The British tabloids had a field day with her flouting the "no-smoking-in-public-places" law that went into effect in Paris this year. (See here, here, and here.) At one point she lost her lighter and someone on the front row threw her his. He wanted it back and she said she couldn't throw it because it might, like, kill him or something and then she would be liable. Cute. So she left it on the front of the stage for him to get later.

I actually think she was a little nervous. She confused the order of the songs early on (despite having the song list taped to the floor right in front of her!), announcing that she was about to sing one song before the lead guitarist corrected her. (By the way, all her musicians were men old enough to be her dad.... or boyfriend!)

She giggled a lot between songs and expressed amazement at the big screens behind her, further evidence that this concert was a step up for her. Otherwise, she was pretty casual -- lighting her cigarettes, strolling the stage, dancing a little but not in a choreographed way... she was just having fun. I liked her being unpolished.

She completed her set in about 1½ hours but came back (wearing a black and white print baby-doll top over boy shorts) with a couple songs including a darn good rendition of Britney Spears' "Womanizer."




All in all, I could've listened to her all night... it ended way too early. I love her breathy voice. I can't wait till she comes to the States.

More pics from the show at LilyPics.org. I took a lot of pics but they all came out terrible as did the videos.

Another nice blog review here (where I got the two videos).

Wednesday, October 28, 2009

7 Dollars a Gallon!

Last week we took a 2 day tour to the Loire valley and then early this week we visited England. Both trips required renting a car, first for two days and then for 3.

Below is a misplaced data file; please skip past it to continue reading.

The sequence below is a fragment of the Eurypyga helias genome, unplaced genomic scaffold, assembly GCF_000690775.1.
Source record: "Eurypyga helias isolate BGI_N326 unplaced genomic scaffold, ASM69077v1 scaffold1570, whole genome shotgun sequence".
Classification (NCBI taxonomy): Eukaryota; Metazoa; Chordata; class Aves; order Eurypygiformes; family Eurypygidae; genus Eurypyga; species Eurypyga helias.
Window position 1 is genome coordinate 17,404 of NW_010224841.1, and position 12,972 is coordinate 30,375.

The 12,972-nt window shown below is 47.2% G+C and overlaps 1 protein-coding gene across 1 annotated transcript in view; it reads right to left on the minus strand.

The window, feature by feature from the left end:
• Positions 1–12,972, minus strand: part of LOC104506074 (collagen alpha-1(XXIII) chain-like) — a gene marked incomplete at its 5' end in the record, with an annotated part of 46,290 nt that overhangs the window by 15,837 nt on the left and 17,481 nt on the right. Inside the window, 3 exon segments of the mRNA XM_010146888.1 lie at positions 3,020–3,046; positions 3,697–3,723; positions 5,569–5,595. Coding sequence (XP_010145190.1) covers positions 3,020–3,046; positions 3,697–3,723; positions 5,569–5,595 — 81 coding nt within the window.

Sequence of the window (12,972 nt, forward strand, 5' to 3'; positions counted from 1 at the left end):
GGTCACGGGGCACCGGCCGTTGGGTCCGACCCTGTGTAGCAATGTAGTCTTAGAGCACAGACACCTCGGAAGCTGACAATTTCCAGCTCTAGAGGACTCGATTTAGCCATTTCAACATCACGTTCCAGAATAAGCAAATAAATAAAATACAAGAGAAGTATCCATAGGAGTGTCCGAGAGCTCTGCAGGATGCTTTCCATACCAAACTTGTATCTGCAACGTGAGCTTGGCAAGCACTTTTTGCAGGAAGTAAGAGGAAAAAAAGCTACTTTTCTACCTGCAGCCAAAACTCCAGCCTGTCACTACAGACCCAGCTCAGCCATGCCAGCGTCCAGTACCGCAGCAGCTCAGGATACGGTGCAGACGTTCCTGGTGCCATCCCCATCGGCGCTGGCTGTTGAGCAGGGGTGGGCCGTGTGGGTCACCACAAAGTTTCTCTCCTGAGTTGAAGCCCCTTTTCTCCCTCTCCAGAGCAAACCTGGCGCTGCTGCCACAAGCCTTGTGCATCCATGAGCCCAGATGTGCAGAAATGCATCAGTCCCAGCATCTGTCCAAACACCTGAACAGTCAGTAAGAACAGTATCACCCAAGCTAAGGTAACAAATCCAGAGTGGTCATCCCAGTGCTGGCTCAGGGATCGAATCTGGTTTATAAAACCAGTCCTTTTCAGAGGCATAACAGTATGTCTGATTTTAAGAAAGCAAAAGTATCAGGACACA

Gas prices in France were 1.33 EUROS per litre.

At current exchange rates (1.4762 dollars to the Euro) and at 3.785 liters to a gallon, that works out to 1.33 x 1.4762 x 3.785 = $7.43/gallon.

In England, the price was 1.099 POUNDS per litre. The current exchange rate is 1.6374 dollars to a pound. This converts to $6.81/gallon.

Last year, gas prices in the US reached $4/gallon and Americans moaned (and finally started changing their transportation decisions). The price has dropped back to the mid $2 range now so it is about 1/3 the price in Europe which is about what it has always been it seems.

According to AAA Fuel Gauge Report (which lists the average price of gas every day), we are at $2.68/gallon.

You can compare prices for different countries here.

The reason for the difference in prices is almost entirely due to government policy; that is, gas taxes. The average gas tax (state plus federal) is about $.47 in the US. About 75% of the price of gas in France is tax.

No wonder they drive such little cars here!

Daylight Savings Time

In 2006, the US Congress changed Daylight Savings Time so that it begins the first Sunday in March (instead of the 4th) and ends the first Sunday in November (instead of the 4th Sunday in October).

However, most of the rest of the world (including Europe) stuck with the old schedule.

What that means is that there are 4 weeks out of the year (3 weeks in March and one week at the end of October/beginning of November) in which the normal time zone differences are off by one.

Last weekend, Daylight Savings Time ended in Europe and the clocks rolled back an hour. However, it doesn't change in the US till this weekend.

Thus, for this week only (and for 3 weeks in March) there is only a 5 hour difference between Paris and home (EST) when normally there is a 6 hour difference.

Daylight Savings Time Around the World

Beer Status

By the way, just in case anyone noticed, I gave up on my beer count quite a while ago.

To recap for those who didn't read the beginning of the blog, I had only had one beer in my life (and that was only two years ago on my daughter's 21st birthday) before coming to Paris.

I decided I no longer wanted to be a 49 year old beer virgin and posted pictures of each new beer I tried. I quit posting after beer 18 I think it was (I'm too lazy to re-read my own old posts to verify!).

But that doesn't mean I have quit drinking beer!

I probably have one pint a day of something.

I would guess I have had 35 different beers since I have been here and close to 100 beers total.

I'm kind of getting used to it. It's hard to imagine having a meal without one now.

My favorites:

Newcastle Brown Ale
Maredsous
Grimbergen
Karmeliet

Chateaux de Chaumont and d'Amboise

After leaving Blois on our way to Tours along the Loire River, we passed two other chateaux that would have been nice to visit but time did not allow.

Each chateau was on the south side of the river and we passed on the north and stopped long enough to take a picture.

Château de Chaumont




Château d'Amboise